I reached a bit of a milestone last week.
While I was on vacation, I finally finished reading a book I had been trying to complete for more than a year.
It was a political non-fiction book -- my favorite genre to read -- but I was having such a hard time getting to the end.
Part of the reason I took so long to finish the book is because life has been crazy since the day I picked it up at the bookstore, and I haven't often had the energy to keep my eyes open long enough to read it. But, honestly, another factor is that other things, such as TV or Facebook, seem to consume my time at home at night.
Last week, however, was different for a few reasons, including the obvious -- my being on vacation.
First, as I read my book a few pages at a time, I started to see light at the end of the tunnel, which provided further motivation to forge ahead with the task.
I think part of me also wanted to save face with my wife, who is the most voracious reader I've ever known. She devours books faster than I ever could.
There was a third factor, as well, in my desire to reach the end of my book. Oddly enough, it was another book, which I bought at a recent conference at my church.
The book discusses, among other things, the mishandling of the Bible by some preachers, who seem more concerned with gaining favor among men from the pulpit, than being true to God's Word.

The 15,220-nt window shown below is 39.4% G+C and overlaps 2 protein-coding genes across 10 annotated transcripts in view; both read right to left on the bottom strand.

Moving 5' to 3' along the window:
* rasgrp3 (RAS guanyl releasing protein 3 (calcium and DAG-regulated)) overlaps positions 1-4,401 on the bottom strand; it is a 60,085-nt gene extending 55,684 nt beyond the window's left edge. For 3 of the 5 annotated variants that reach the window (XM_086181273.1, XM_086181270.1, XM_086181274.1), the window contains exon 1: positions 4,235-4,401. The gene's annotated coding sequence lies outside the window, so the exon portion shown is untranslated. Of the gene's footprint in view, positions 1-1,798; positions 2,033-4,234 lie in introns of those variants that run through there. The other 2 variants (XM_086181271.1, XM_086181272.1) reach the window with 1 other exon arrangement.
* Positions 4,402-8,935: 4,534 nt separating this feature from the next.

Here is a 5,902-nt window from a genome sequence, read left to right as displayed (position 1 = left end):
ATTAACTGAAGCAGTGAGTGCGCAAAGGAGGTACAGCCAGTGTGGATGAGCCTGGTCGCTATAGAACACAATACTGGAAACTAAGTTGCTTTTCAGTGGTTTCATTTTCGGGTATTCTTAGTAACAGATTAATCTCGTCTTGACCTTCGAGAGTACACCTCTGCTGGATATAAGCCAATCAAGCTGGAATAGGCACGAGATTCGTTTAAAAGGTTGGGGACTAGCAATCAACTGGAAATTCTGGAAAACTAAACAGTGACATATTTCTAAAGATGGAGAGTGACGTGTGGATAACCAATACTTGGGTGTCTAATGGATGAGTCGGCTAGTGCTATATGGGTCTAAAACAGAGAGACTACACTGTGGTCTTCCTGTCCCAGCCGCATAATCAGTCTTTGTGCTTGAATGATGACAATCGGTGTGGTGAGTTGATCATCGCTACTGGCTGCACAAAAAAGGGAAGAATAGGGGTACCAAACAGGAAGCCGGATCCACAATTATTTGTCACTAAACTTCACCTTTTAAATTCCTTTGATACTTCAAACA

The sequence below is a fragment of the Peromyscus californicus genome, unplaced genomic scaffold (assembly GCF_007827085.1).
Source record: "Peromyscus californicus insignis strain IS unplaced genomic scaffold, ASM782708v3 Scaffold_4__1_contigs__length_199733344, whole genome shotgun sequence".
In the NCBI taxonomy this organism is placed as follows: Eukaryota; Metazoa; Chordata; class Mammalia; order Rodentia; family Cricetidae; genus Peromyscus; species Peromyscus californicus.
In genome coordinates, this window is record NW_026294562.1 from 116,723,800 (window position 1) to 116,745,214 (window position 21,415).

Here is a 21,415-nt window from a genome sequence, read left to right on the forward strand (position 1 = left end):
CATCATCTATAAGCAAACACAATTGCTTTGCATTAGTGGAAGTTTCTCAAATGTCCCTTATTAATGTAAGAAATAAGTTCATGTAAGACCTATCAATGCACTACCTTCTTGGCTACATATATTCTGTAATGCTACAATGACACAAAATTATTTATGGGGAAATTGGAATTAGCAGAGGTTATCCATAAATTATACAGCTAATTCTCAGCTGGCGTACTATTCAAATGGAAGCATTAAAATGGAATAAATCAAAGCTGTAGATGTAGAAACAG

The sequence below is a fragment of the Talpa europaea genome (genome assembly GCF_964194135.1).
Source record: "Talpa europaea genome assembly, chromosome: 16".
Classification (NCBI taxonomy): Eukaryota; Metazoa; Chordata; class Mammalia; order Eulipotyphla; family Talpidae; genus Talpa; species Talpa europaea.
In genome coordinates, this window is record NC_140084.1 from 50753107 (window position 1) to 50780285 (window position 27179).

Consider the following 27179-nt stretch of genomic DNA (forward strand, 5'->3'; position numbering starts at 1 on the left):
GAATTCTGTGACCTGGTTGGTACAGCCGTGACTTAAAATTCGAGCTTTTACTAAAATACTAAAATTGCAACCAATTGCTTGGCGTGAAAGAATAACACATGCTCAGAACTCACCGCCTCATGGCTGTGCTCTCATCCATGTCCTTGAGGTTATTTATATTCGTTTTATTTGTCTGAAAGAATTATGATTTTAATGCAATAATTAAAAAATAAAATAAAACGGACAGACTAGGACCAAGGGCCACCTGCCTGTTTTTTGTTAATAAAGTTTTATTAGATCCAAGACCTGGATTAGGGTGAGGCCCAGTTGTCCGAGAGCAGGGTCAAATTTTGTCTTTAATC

I couldn't wait to read it, even though I had other books ahead of it on my to-do list. I didn't want to let it gather dust, like the other books sitting by my bed.
Those books include a Christian fiction novel, another political non-fiction piece and a book on adoption, a topic I wrote about recently in this space.
At any rate, I finished the rest of my political book one night, and began reading the Christian book the next. As of this writing, I'm more than halfway through it, which is a rarity for me, and I am eagerly anticipating the next chance I can get to continue it.
Still, I can't help thinking about how much further along in my reading projects I could be, if I didn't waste time on other things.
As it is, I don't read my Bible nearly enough, which is more of a cause for concern than anything else. That's just as much a case of mishandling God's Word, as those about which I am reading.
Someone once said to me that a person becomes, over time, a combination of what he listens to and reads, as well as the people with whom he surrounds himself.
If that is the case -- and I believe it is -- what does it say about me when I listen to, and watch, mindless drivel on TV and the Internet, and let the dust gather on things which matter more?
Jason A. Smith covers crime and courts for the Henry Daily Herald. He can be reached via e-mail at firstname.lastname@example.org.